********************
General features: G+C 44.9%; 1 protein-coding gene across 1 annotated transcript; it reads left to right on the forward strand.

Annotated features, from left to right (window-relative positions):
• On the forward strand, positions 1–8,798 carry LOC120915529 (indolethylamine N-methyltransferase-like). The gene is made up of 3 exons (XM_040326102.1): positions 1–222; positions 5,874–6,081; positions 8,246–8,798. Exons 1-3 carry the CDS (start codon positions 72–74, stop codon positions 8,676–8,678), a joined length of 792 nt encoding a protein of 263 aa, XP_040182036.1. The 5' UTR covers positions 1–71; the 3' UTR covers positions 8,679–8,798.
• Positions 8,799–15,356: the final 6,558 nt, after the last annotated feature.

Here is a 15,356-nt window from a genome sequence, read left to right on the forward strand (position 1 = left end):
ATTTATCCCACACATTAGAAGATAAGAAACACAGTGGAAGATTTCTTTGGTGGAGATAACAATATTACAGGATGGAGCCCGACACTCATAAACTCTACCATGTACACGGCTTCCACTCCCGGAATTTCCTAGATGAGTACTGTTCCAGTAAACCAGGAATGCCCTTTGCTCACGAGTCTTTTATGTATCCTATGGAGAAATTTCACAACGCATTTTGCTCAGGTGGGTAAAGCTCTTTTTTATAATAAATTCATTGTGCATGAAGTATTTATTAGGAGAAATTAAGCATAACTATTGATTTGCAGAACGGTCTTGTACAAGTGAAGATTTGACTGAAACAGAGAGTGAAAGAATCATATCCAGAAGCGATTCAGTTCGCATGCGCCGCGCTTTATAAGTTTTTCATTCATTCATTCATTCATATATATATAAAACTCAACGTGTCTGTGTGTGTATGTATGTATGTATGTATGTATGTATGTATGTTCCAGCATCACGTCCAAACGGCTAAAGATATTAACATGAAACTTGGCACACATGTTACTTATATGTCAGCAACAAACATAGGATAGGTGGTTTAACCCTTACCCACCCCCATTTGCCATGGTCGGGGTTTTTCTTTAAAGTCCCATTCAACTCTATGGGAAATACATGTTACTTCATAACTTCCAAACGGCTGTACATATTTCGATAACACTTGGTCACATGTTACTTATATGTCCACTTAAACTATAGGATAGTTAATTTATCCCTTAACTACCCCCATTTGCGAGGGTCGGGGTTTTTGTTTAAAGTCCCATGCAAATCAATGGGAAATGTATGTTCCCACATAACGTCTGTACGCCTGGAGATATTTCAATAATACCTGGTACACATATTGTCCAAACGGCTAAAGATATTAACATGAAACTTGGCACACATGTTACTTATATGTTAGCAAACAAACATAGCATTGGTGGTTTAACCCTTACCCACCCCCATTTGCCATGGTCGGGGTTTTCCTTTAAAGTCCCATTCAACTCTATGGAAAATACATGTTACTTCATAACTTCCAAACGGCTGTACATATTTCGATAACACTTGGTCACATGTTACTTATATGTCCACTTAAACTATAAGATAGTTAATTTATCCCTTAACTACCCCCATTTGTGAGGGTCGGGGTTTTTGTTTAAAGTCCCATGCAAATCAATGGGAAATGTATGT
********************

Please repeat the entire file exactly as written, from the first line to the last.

General features: G+C 44.9%; 1 protein-coding gene across 1 annotated transcript; it reads left to right on the forward strand.

Annotated features, from left to right (window-relative positions):
• On the forward strand, positions 1–8,798 carry LOC120915529 (indolethylamine N-methyltransferase-like). The gene is made up of 3 exons (XM_040326102.1): positions 1–222; positions 5,874–6,081; positions 8,246–8,798. Exons 1-3 carry the CDS (start codon positions 72–74, stop codon positions 8,676–8,678), a joined length of 792 nt encoding a protein of 263 aa, XP_040182036.1. The 5' UTR covers positions 1–71; the 3' UTR covers positions 8,679–8,798.
• Positions 8,799–15,356: the final 6,558 nt, after the last annotated feature.

Here is a 15,356-nt window from a genome sequence, read left to right on the forward strand (position 1 = left end):
ATTTATCCCACACATTAGAAGATAAGAAACACAGTGGAAGATTTCTTTGGTGGAGATAACAATATTACAGGATGGAGCCCGACACTCATAAACTCTACCATGTACACGGCTTCCACTCCCGGAATTTCCTAGATGAGTACTGTTCCAGTAAACCAGGAATGCCCTTTGCTCACGAGTCTTTTATGTATCCTATGGAGAAATTTCACAACGCATTTTGCTCAGGTGGGTAAAGCTCTTTTTTATAATAAATTCATTGTGCATGAAGTATTTATTAGGAGAAATTAAGCATAACTATTGATTTGCAGAACGGTCTTGTACAAGTGAAGATTTGACTGAAACAGAGAGTGAAAGAATCATATCCAGAAGCGATTCAGTTCGCATGCGCCGCGCTTTATAAGTTTTTCATTCATTCATTCATTCATATATATATAAAACTCAACGTGTCTGTGTGTGTATGTATGTATGTATGTATGTATGTATGTATGTTCCAGCATCACGTCCAAACGGCTAAAGATATTAACATGAAACTTGGCACACATGTTACTTATATGTCAGCAACAAACATAGGATAGGTGGTTTAACCCTTACCCACCCCCATTTGCCATGGTCGGGGTTTTTCTTTAAAGTCCCATTCAACTCTATGGGAAATACATGTTACTTCATAACTTCCAAACGGCTGTACATATTTCGATAACACTTGGTCACATGTTACTTATATGTCCACTTAAACTATAGGATAGTTAATTTATCCCTTAACTACCCCCATTTGCGAGGGTCGGGGTTTTTGTTTAAAGTCCCATGCAAATCAATGGGAAATGTATGTTCCCACATAACGTCTGTACGCCTGGAGATATTTCAATAATACCTGGTACACATATTGTCCAAACGGCTAAAGATATTAACATGAAACTTGGCACACATGTTACTTATATGTTAGCAAACAAACATAGCATTGGTGGTTTAACCCTTACCCACCCCCATTTGCCATGGTCGGGGTTTTCCTTTAAAGTCCCATTCAACTCTATGGAAAATACATGTTACTTCATAACTTCCAAACGGCTGTACATATTTCGATAACACTTGGTCACATGTTACTTATATGTCCACTTAAACTATAAGATAGTTAATTTATCCCTTAACTACCCCCATTTGTGAGGGTCGGGGTTTTTGTTTAAAGTCCCATGCAAATCAATGGGAAATGTATGT